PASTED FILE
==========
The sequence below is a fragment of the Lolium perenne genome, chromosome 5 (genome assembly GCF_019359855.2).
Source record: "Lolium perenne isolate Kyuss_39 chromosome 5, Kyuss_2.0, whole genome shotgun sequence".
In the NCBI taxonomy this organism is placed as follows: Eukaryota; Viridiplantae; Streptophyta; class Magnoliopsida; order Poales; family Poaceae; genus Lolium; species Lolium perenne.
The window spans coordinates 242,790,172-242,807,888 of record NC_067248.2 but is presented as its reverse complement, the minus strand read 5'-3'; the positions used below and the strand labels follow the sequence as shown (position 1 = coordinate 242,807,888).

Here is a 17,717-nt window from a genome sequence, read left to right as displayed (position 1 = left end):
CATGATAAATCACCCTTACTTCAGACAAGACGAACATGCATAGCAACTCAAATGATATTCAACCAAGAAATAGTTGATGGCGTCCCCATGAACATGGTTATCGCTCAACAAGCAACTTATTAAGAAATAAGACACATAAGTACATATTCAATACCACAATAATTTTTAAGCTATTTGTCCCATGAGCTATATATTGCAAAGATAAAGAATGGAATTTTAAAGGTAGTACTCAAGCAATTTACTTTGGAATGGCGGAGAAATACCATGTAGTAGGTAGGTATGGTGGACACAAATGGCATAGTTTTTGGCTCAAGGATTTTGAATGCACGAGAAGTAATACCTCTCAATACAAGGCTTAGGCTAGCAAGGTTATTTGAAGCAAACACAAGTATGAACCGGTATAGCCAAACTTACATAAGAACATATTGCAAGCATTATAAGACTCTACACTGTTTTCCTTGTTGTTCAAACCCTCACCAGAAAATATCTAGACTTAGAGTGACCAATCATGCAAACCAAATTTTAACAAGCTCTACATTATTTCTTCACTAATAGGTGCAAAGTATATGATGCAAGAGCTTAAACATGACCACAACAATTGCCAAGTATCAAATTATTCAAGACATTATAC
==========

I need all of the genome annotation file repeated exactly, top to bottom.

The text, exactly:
The sequence below is a fragment of the Lolium perenne genome, chromosome 5 (genome assembly GCF_019359855.2).
Source record: "Lolium perenne isolate Kyuss_39 chromosome 5, Kyuss_2.0, whole genome shotgun sequence".
In the NCBI taxonomy this organism is placed as follows: Eukaryota; Viridiplantae; Streptophyta; class Magnoliopsida; order Poales; family Poaceae; genus Lolium; species Lolium perenne.
The window spans coordinates 242,790,172-242,807,888 of record NC_067248.2 but is presented as its reverse complement, the minus strand read 5'-3'; the positions used below and the strand labels follow the sequence as shown (position 1 = coordinate 242,807,888).

Here is a 17,717-nt window from a genome sequence, read left to right as displayed (position 1 = left end):
CATGATAAATCACCCTTACTTCAGACAAGACGAACATGCATAGCAACTCAAATGATATTCAACCAAGAAATAGTTGATGGCGTCCCCATGAACATGGTTATCGCTCAACAAGCAACTTATTAAGAAATAAGACACATAAGTACATATTCAATACCACAATAATTTTTAAGCTATTTGTCCCATGAGCTATATATTGCAAAGATAAAGAATGGAATTTTAAAGGTAGTACTCAAGCAATTTACTTTGGAATGGCGGAGAAATACCATGTAGTAGGTAGGTATGGTGGACACAAATGGCATAGTTTTTGGCTCAAGGATTTTGAATGCACGAGAAGTAATACCTCTCAATACAAGGCTTAGGCTAGCAAGGTTATTTGAAGCAAACACAAGTATGAACCGGTATAGCCAAACTTACATAAGAACATATTGCAAGCATTATAAGACTCTACACTGTTTTCCTTGTTGTTCAAACCCTCACCAGAAAATATCTAGACTTAGAGTGACCAATCATGCAAACCAAATTTTAACAAGCTCTACATTATTTCTTCACTAATAGGTGCAAAGTATATGATGCAAGAGCTTAAACATGACCACAACAATTGCCAAGTATCAAATTATTCAAGACATTATAC